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Q & A: Hamilton Co.’ s Carl Valeri on apartment living in Downtown Crossing and the future of Hub rents

Carl Valeri, the president and COO of the Hamilton Co., is feeling pretty good about the Allston company’s latest project: Hamilton Crossing at the corner of Washington and Winter streets in Downtown Crossing.

The former 12-story office building across from Macy’s that Harold Brown bought in 1987 for $6.5 million has undergone an $8.5 million transformation into 48 mid-priced apartments.

Opening in a few weeks, the studios, one- and two-bedroom apartments — ranging in size from 450 to 750 square feet and priced from $1,700 to $3,000 — and are almost fully leased. The units feature bamboo floors, stainless appliances, central heat and a/c for each unit, floor-to-ceiling windows, Silestone countertops and laundry on each floor. Valeri talked with real estate editor Thomas Grillo about why he switched from office to apartments, whether Boston can absorb more than 6,000 apartments in the pipeline and where rents are headed.

BBJ: The Hamilton Co. has owned 8 Winter St. since the 80s as an office building. Why the switch to apartments?

CA: Office space in Boston has gone upscale and it has moved from the Financial District to the Seaport so it’s no surprise that there is less demand for Class B space like this. In the early 2000s, we were getting more than $30 per square foot for this building and three years ago we were getting just $20. Despite what’s happening at the Filene’s site, the growth in the student population from Suffolk, Emerson and Tufts, and an increase in the adult population, has created more of a 24-hour feel to Downtown Crossing. It became clear to us that we could rent this space for more as apartments.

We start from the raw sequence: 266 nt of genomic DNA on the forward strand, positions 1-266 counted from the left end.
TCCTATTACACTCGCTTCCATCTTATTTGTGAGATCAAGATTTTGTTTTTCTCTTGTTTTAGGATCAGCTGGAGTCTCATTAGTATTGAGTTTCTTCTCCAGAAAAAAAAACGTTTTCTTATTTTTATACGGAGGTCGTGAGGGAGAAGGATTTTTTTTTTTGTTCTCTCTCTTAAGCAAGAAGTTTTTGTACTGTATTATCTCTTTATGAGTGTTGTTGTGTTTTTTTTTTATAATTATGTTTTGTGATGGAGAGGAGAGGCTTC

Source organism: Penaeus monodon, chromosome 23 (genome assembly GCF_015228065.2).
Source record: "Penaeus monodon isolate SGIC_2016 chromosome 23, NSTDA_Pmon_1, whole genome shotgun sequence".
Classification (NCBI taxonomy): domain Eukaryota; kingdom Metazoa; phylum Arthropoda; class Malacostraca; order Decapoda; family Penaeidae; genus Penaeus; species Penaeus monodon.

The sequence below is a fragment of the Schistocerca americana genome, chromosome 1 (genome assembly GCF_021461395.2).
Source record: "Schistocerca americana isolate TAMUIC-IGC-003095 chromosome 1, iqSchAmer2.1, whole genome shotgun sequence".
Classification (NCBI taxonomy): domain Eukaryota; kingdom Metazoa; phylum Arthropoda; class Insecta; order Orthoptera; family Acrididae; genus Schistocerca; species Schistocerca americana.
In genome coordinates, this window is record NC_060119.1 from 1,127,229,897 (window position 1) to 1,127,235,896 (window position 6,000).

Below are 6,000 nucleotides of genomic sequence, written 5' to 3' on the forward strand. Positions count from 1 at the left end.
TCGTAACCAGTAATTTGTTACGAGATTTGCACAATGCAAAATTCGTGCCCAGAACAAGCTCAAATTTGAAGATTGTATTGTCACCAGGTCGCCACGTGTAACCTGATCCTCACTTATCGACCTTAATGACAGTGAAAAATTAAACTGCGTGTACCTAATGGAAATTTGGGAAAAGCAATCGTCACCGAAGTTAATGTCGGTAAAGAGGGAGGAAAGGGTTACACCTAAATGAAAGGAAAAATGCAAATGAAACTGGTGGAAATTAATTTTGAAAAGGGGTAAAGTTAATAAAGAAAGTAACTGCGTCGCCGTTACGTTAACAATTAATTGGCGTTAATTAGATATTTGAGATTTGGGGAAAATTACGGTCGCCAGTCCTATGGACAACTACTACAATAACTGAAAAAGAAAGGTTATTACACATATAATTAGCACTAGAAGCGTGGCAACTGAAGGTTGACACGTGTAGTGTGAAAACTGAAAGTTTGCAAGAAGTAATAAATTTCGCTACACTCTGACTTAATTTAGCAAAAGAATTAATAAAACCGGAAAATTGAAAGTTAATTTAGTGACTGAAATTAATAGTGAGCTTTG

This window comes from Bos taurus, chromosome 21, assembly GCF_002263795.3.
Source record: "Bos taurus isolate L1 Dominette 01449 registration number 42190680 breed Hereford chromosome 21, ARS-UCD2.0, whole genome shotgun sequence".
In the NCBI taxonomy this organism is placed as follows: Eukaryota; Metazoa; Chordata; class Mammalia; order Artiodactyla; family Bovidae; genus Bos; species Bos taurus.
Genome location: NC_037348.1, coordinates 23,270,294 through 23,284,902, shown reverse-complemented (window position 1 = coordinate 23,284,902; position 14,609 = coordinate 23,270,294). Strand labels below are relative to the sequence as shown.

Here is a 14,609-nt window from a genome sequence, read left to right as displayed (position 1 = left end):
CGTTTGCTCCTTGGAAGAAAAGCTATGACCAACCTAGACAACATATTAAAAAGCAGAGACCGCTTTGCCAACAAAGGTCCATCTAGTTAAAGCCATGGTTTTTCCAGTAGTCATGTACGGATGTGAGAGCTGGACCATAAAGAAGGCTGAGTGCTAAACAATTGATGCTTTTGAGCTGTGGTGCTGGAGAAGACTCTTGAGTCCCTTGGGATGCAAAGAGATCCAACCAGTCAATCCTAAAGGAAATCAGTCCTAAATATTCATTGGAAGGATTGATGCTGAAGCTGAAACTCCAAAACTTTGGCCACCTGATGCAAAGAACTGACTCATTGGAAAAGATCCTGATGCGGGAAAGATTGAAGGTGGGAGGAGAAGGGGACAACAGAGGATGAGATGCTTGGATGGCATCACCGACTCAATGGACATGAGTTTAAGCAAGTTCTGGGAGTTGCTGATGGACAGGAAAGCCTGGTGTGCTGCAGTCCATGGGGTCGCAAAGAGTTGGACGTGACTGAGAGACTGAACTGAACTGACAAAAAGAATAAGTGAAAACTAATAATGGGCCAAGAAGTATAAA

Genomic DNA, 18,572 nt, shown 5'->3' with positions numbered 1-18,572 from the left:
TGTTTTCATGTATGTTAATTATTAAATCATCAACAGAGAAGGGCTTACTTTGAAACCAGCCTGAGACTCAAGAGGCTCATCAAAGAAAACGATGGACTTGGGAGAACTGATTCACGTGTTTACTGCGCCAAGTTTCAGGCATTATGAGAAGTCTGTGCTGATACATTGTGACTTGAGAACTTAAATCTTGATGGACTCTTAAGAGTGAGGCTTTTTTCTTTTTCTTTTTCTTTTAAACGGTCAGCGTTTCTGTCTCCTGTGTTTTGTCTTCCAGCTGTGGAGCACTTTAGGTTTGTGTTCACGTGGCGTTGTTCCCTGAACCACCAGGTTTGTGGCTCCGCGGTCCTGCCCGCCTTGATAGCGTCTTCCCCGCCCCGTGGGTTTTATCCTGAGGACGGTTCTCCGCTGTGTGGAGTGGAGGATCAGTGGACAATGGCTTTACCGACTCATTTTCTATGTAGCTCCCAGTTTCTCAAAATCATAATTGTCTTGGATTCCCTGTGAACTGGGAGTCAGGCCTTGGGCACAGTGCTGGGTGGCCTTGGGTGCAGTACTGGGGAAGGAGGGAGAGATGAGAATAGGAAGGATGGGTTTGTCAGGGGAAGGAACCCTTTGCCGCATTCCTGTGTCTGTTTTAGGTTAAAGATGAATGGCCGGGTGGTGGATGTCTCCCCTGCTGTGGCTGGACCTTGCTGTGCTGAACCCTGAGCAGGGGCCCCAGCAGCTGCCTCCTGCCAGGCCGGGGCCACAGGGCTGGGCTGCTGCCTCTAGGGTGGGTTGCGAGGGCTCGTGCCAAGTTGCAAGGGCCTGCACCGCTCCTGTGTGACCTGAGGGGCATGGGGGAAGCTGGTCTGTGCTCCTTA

BBJ: Were you worried about getting these apartments leased with the Kensington set to open just down the street?

CA: No. We didn’t pay $10 million for the building more than 20 years ago, so we had a lower basis. We did the renovation work in-house and we are at the lower end of the price range than the Kensington and thousands of other units coming online. We don’t have a concierge, parking and other amenities, but the price we offer appeals to a much wider audience than the other luxury buildings where studios start at $3,000.

BBJ: Who is leasing your units?

CV: Young professionals, corporate clients and students. We leased half of the building to one company.

BBJ: Given the lack of inventory for condominiums downtown, did you ever consider converting the offices to condos?

CV: No. We are long-term holders of apartments. Plus, we are not sure how much the condo market has recovered. We like apartments. We now own 5,000 units and are the largest privately-owned landlord in the city.

BBJ: There are thousands of units in the pipeline nearby including the Kensington and AvalonBay’s project on Stuart Street, not to mention the units in Seaport. Will those buildings get filled?

CV: They will get filled given the demand, but they won’t be able to grow the rents. I would not want to be forging ahead with thousands of units that cost $500,000 each and expecting to get sky high rents. I’m not sure how wide that demographic is.

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